Maintaining Cross-Specialty Communication Can Help Mitigate the Impact of Cancer Drug Shortages
A panel hosted by HOPA, ACCC, and AVAHO discusses strategies to ensure patient access to treatment.
In the first quarter of 2023, drug shortages hit a 10-year high in the United States. Forty-seven new drugs went into shortage, with chemotherapy drugs in the top 5 undergoing shortages, according to Sol Atienza, PharmD, BCOP, a clinical oncology pharmacy coordinator at Advocate Aurora Health in Milwaukee, Wisconsin. Atienza further explained that the impact of drug shortages on the patient population expands beyond access alone and includes increased health care costs, compromised patient care, missed doses, medication errors, and increased patient anxiety and stress.
During a roundtable webinar with oncology pharmacists hosted by the Hematology/Oncology Pharmacy Association (HOPA) in partnership with the Association of Community Cancer Centers (ACCC) and Association of VA Hematology and Oncology (AVAHO), those in attendance indicated that oncology pharmacists are prepared to treat patients and help them overcome the effects of oncology drug shortages.
“As clinical specialists, we’re uniquely situated and qualified to be the voice of calm in these storms,” said Mahta Mahmoudieh, PharmD, ACCC representative and hematology/oncology pharmacy clinical specialist at Inova Health System in Tucson, Arizona. Mahmoudieh explained that to effectively combat drug shortages—both when shortages are occurring and before they happen—clinicians must proactively plan and prepare strategies. Strategies include maintaining a close relationship with drug buyers and drafting restriction criteria before they are needed, according to Mahmoudieh.
Jeffrey Pilz, PharmD, MPA, MS, BCPS, HOPA representative and assistant director of pharmacy, medication safety, and drug policy at The Ohio State University Wexner Medical Center in Columbus, expanded on these preparatory strategies further, noting that one basic strategy clinicians can use is “keeping track of what mitigation strategies have worked well for [their] institution.” Additionally, Pilz discussed forming a drug shortage group that can individually address the shortage-related issues that arise and escalate the collective response based on the severity of the shortage and its associated impact. This group can then plan for making decisions about drug allocation and alternatives for patients who can’t receive a certain drug.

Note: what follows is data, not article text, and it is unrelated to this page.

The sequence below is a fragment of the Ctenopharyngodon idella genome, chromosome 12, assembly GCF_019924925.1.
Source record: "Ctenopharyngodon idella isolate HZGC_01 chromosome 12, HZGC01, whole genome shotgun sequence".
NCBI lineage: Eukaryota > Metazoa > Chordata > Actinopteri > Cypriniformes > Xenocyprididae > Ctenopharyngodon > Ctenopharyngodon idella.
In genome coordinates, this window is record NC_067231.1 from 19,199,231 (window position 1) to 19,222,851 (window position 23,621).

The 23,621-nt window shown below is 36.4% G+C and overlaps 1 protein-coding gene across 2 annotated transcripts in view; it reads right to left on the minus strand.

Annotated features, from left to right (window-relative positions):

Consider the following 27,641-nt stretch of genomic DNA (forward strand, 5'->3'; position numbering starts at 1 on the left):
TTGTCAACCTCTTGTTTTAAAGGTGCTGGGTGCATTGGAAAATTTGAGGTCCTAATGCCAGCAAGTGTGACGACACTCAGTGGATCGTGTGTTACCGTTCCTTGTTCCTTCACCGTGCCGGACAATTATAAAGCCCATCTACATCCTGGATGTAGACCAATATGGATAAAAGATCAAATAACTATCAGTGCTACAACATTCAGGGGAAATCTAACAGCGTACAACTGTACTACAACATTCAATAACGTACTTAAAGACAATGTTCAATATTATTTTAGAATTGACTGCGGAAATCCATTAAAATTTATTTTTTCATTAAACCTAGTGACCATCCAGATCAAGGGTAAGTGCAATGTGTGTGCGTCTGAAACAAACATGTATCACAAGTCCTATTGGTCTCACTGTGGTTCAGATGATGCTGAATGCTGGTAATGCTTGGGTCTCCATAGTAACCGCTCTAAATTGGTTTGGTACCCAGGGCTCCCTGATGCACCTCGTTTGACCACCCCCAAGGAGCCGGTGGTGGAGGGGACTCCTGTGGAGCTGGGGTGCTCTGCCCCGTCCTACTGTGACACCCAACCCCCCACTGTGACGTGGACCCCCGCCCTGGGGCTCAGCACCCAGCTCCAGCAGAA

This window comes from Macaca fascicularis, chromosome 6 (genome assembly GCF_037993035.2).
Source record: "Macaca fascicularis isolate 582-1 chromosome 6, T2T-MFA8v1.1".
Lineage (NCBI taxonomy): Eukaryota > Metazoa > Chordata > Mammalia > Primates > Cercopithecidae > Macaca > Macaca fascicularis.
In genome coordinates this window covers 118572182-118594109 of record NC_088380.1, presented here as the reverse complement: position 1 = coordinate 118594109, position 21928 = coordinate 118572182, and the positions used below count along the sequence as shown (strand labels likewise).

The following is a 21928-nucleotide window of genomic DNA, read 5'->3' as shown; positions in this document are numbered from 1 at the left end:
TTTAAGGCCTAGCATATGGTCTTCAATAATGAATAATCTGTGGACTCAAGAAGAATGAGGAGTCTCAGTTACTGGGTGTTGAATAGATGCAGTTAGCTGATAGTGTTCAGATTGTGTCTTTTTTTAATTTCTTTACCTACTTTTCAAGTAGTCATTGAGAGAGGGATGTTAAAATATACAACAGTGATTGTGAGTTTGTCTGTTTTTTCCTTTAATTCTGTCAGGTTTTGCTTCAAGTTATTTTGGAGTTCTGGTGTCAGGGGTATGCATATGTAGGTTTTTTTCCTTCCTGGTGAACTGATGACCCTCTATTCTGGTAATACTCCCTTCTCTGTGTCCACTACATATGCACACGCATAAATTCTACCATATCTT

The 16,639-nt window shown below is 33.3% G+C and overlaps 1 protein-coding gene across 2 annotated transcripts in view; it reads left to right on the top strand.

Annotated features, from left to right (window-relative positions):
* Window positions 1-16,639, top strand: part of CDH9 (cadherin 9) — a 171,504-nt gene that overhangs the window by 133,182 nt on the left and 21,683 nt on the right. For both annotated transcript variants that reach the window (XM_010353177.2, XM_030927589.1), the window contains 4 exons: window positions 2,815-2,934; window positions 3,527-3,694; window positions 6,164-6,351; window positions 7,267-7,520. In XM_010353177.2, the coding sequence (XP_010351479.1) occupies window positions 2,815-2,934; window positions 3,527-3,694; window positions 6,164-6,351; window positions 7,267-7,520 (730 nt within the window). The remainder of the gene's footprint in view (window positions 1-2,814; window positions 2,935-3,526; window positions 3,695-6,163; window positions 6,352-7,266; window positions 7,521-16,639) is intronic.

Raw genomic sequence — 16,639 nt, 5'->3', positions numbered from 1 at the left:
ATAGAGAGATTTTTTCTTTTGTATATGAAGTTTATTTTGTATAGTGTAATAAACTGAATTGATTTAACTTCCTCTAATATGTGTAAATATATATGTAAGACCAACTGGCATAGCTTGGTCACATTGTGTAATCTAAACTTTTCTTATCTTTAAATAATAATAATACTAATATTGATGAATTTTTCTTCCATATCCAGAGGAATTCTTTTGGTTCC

Peter Stuessy, PharmD, BCOP, HOPA representative and clinical pharmacy specialist in oncology at Aurora Health Care in Milwaukee, said appropriate preparation for drug shortages can also include stocking strategies. Specifically, there are practical procedures that oncology pharmacists can employ to ensure drug supply is in appropriate excess of immediate need in order to maintain supply in the case of a shortage. “Some of these [drugs] are cyclical; you know they’re going to pop up again,” Stuessy said. “On those targeted agents, you want to make sure you’re keeping that extra supply on hand if your inventory space can handle it and if your bottom line can handle it.”
Once the target drug is on hand, it’s up to pharmacists to undertake the necessary restrictions to stretch out doses if a shortage occurs, according to Stuessy. Dose rounding, including rounding to the closest vial size on single doses, and scheduling as many patients as possible on the same day to receive treatment can help eliminate waste and ensure that you “give drugs to as many patients as possible,” Stuessy said.
Collaboration is another key feature of being able to treat patients in times of crisis. Natalie Osagie, PharmD, BCPS, BCOP, AVAHO representative and clinical pharmacy specialist in hematology/oncology from the Department of Veterans Affairs in Columbia, Missouri, echoed recommendations from Pilz. “Having a committee or a work group is very vital. These include all stakeholders…. It’s a one-stop shop to make decisions on what can be done,” she said.